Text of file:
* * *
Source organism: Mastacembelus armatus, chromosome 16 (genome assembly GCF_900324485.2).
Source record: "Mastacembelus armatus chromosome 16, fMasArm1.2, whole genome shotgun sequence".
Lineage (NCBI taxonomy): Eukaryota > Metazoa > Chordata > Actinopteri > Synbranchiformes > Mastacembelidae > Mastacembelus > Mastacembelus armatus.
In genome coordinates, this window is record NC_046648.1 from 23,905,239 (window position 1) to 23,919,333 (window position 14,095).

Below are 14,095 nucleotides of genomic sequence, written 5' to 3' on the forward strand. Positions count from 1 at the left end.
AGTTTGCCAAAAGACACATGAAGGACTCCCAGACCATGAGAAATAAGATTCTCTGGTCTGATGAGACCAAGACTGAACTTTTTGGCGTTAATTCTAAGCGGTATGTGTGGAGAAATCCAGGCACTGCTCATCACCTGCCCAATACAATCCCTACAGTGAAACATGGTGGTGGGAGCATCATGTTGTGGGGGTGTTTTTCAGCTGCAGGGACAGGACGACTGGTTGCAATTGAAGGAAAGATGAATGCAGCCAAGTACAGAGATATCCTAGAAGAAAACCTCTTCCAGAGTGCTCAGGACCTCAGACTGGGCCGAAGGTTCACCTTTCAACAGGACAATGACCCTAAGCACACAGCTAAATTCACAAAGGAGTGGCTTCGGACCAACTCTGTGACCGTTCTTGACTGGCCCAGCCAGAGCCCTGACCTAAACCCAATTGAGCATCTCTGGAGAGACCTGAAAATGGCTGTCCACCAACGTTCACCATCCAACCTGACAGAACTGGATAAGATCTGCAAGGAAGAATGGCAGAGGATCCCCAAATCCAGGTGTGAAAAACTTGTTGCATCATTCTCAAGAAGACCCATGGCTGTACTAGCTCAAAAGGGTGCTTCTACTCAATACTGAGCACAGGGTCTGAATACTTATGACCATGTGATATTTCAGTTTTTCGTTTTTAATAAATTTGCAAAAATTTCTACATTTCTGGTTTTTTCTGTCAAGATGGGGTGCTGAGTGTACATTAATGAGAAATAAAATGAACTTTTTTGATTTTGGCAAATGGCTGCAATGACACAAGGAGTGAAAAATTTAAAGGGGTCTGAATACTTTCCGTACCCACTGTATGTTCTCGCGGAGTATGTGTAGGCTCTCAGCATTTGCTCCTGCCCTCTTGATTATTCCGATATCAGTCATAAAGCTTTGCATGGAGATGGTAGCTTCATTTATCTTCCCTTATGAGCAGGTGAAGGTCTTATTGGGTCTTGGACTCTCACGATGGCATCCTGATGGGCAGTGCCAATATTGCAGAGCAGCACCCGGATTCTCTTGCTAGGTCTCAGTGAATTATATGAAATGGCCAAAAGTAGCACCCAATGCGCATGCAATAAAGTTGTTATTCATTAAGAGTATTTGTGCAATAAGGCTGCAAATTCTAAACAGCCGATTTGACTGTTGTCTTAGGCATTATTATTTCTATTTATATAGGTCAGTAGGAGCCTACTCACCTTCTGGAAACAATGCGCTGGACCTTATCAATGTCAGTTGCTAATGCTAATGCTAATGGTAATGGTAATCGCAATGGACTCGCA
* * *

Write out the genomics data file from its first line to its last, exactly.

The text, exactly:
Source organism: Mastacembelus armatus, chromosome 16 (genome assembly GCF_900324485.2).
Source record: "Mastacembelus armatus chromosome 16, fMasArm1.2, whole genome shotgun sequence".
Lineage (NCBI taxonomy): Eukaryota > Metazoa > Chordata > Actinopteri > Synbranchiformes > Mastacembelidae > Mastacembelus > Mastacembelus armatus.
In genome coordinates, this window is record NC_046648.1 from 23,905,239 (window position 1) to 23,919,333 (window position 14,095).

Below are 14,095 nucleotides of genomic sequence, written 5' to 3' on the forward strand. Positions count from 1 at the left end.
AGTTTGCCAAAAGACACATGAAGGACTCCCAGACCATGAGAAATAAGATTCTCTGGTCTGATGAGACCAAGACTGAACTTTTTGGCGTTAATTCTAAGCGGTATGTGTGGAGAAATCCAGGCACTGCTCATCACCTGCCCAATACAATCCCTACAGTGAAACATGGTGGTGGGAGCATCATGTTGTGGGGGTGTTTTTCAGCTGCAGGGACAGGACGACTGGTTGCAATTGAAGGAAAGATGAATGCAGCCAAGTACAGAGATATCCTAGAAGAAAACCTCTTCCAGAGTGCTCAGGACCTCAGACTGGGCCGAAGGTTCACCTTTCAACAGGACAATGACCCTAAGCACACAGCTAAATTCACAAAGGAGTGGCTTCGGACCAACTCTGTGACCGTTCTTGACTGGCCCAGCCAGAGCCCTGACCTAAACCCAATTGAGCATCTCTGGAGAGACCTGAAAATGGCTGTCCACCAACGTTCACCATCCAACCTGACAGAACTGGATAAGATCTGCAAGGAAGAATGGCAGAGGATCCCCAAATCCAGGTGTGAAAAACTTGTTGCATCATTCTCAAGAAGACCCATGGCTGTACTAGCTCAAAAGGGTGCTTCTACTCAATACTGAGCACAGGGTCTGAATACTTATGACCATGTGATATTTCAGTTTTTCGTTTTTAATAAATTTGCAAAAATTTCTACATTTCTGGTTTTTTCTGTCAAGATGGGGTGCTGAGTGTACATTAATGAGAAATAAAATGAACTTTTTTGATTTTGGCAAATGGCTGCAATGACACAAGGAGTGAAAAATTTAAAGGGGTCTGAATACTTTCCGTACCCACTGTATGTTCTCGCGGAGTATGTGTAGGCTCTCAGCATTTGCTCCTGCCCTCTTGATTATTCCGATATCAGTCATAAAGCTTTGCATGGAGATGGTAGCTTCATTTATCTTCCCTTATGAGCAGGTGAAGGTCTTATTGGGTCTTGGACTCTCACGATGGCATCCTGATGGGCAGTGCCAATATTGCAGAGCAGCACCCGGATTCTCTTGCTAGGTCTCAGTGAATTATATGAAATGGCCAAAAGTAGCACCCAATGCGCATGCAATAAAGTTGTTATTCATTAAGAGTATTTGTGCAATAAGGCTGCAAATTCTAAACAGCCGATTTGACTGTTGTCTTAGGCATTATTATTTCTATTTATATAGGTCAGTAGGAGCCTACTCACCTTCTGGAAACAATGCGCTGGACCTTATCAATGTCAGTTGCTAATGCTAATGCTAATGGTAATGGTAATCGCAATGGACTCGCA